# Riesz mean

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In mathematics, the Riesz mean is a certain mean of the terms in a series. They were introduced by Marcel Riesz in 1911 as an improvement over the Cesàro mean[1][2]. The Riesz mean should not be confused with the Bochner–Riesz mean or the Strong–Riesz mean.

## Definition

Given a series $\{s_n\}$, the Riesz mean of the series is defined by

$s^\delta(\lambda) = \sum_{n\le \lambda} \left(1-\frac{n}{\lambda}\right)^\delta s_n$

Sometimes, a generalized Riesz mean is defined as

$R_n = \frac{1}{\lambda_n} \sum_{k=0}^n (\lambda_k-\lambda_{k-1})^\delta s_k$

Here, the $\lambda_n$ are sequence with $\lambda_n\to\infty$ and with $\lambda_{n+1}/\lambda_n\to 1$ as $n\to\infty$. Other than this, the $\lambda_n$ are otherwise taken as arbitrary.

Riesz means are often used to explore the summability of sequences; typical summability theorems discuss the case of $s_n = \sum_{k=0}^n a_n$ for some sequence $\{a_n\}$. Typically, a sequence is summable when the limit $\lim_{n\to\infty} R_n$ exists, or the limit $\lim_{\delta\to 1,\lambda\to\infty}s^\delta(\lambda)$ exists, although the precise summability theorems in question often impose additional conditions.

## Special cases

Let $a_n=1$ for all $n$. Then

$\sum_{n\le \lambda} \left(1-\frac{n}{\lambda}\right)^\delta = \frac{1}{2\pi i} \int_{c-i\infty}^{c+i\infty} \frac{\Gamma(1+\delta)\Gamma(s)}{\Gamma(1+\delta+s)} \zeta(s) \lambda^s \, ds = \frac{\lambda}{1+\delta} + \sum_n b_n \lambda^{-n}.$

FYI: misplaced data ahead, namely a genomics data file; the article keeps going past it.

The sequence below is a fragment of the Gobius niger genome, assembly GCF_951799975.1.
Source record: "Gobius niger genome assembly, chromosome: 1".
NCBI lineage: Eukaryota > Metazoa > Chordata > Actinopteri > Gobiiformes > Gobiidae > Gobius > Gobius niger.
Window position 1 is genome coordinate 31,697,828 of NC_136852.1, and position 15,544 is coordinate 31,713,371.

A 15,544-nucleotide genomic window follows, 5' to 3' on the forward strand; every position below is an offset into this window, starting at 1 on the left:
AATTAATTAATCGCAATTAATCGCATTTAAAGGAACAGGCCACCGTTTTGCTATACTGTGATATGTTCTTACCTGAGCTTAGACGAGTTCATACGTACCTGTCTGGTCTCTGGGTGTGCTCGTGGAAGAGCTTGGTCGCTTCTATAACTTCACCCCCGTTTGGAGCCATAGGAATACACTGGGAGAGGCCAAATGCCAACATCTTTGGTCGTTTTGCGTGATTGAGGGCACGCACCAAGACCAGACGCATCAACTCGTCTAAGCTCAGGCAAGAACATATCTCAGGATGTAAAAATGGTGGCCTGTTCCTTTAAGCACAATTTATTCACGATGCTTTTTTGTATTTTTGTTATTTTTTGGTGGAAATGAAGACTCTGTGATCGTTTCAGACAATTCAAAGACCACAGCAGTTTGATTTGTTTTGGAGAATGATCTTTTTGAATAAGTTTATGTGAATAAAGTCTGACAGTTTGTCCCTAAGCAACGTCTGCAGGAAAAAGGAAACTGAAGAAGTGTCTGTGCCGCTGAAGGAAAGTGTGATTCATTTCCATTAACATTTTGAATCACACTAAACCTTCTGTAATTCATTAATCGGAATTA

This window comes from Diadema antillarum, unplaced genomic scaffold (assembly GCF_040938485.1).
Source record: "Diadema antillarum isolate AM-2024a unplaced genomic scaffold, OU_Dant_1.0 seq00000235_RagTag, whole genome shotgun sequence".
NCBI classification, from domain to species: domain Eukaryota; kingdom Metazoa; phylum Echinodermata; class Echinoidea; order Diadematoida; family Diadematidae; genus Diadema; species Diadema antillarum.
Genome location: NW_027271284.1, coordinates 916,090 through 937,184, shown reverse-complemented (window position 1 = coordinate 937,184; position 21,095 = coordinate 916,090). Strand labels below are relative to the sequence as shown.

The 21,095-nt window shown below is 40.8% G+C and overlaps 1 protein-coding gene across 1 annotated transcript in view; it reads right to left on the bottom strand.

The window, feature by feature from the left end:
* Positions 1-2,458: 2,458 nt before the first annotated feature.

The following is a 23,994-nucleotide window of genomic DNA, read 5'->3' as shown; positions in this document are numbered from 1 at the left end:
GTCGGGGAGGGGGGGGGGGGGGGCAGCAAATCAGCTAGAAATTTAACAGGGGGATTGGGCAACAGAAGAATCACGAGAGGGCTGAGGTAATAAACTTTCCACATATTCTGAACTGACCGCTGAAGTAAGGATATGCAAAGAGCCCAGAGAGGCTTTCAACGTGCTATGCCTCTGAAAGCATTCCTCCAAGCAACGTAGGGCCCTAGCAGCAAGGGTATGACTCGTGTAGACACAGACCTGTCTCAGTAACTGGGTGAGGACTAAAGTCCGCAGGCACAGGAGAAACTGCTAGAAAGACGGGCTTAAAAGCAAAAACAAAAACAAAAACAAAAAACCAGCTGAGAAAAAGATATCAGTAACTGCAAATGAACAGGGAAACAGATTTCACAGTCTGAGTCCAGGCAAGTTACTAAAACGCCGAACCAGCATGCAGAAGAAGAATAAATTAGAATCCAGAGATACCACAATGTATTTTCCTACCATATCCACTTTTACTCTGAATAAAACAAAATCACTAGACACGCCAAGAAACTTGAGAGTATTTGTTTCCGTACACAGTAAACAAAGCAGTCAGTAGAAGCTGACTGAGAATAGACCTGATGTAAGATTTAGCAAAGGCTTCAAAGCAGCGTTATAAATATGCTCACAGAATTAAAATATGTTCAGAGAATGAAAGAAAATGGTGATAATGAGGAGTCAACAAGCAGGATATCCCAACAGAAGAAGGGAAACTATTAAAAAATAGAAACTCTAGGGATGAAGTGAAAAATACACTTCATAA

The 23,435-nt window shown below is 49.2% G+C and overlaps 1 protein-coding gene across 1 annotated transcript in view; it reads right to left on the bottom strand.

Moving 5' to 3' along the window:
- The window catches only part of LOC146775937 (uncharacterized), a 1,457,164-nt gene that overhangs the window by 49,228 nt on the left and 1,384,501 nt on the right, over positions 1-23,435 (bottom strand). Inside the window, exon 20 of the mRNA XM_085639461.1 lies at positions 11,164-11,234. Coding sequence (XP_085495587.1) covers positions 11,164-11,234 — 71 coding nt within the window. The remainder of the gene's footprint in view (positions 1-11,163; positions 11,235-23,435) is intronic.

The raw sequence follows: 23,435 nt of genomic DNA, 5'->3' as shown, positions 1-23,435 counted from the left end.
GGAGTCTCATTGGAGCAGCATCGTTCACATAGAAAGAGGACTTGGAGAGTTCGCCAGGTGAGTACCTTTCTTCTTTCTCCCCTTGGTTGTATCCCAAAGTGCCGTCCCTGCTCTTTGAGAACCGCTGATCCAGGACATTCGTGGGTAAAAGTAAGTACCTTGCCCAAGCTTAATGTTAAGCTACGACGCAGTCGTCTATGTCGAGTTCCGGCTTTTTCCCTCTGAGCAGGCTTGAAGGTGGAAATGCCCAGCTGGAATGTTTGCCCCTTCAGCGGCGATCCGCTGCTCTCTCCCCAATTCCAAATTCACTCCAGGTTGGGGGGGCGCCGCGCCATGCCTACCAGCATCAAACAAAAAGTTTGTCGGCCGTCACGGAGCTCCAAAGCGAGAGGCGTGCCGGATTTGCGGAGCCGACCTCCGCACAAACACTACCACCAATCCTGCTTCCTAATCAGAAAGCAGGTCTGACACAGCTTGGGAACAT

Here, one must take $c>1$; $\Gamma(s)$ is the Gamma function and $\zeta(s)$ is the Riemann zeta function. The power series

$\sum_n b_n \lambda^{-n}$

can be shown to be convergent for $\lambda > 1$. Note that the integral is of the form of an inverse Mellin transform.

Another interesting case connected with number theory arises by taking $a_n=\Lambda(n)$ where $\Lambda(n)$ is the Von Mangoldt function. Then

$\sum_{n\le \lambda} \left(1-\frac{n}{\lambda}\right)^\delta \Lambda(n) = - \frac{1}{2\pi i} \int_{c-i\infty}^{c+i\infty} \frac{\Gamma(1+\delta)\Gamma(s)}{\Gamma(1+\delta+s)} \frac{\zeta^\prime(s)}{\zeta(s)} \lambda^s \, ds = \frac{\lambda}{1+\delta} + \sum_\rho \frac {\Gamma(1+\delta)\Gamma(\rho)}{\Gamma(1+\delta+\rho)} +\sum_n c_n \lambda^{-n}.$

Again, one must take c > 1. The sum over ρ is the sum over the zeroes of the Riemann zeta function, and

$\sum_n c_n \lambda^{-n} \,$

is convergent for λ > 1.

The integrals that occur here are similar to the Nörlund–Rice integral; very roughly, they can be connected to that integral via Perron's formula.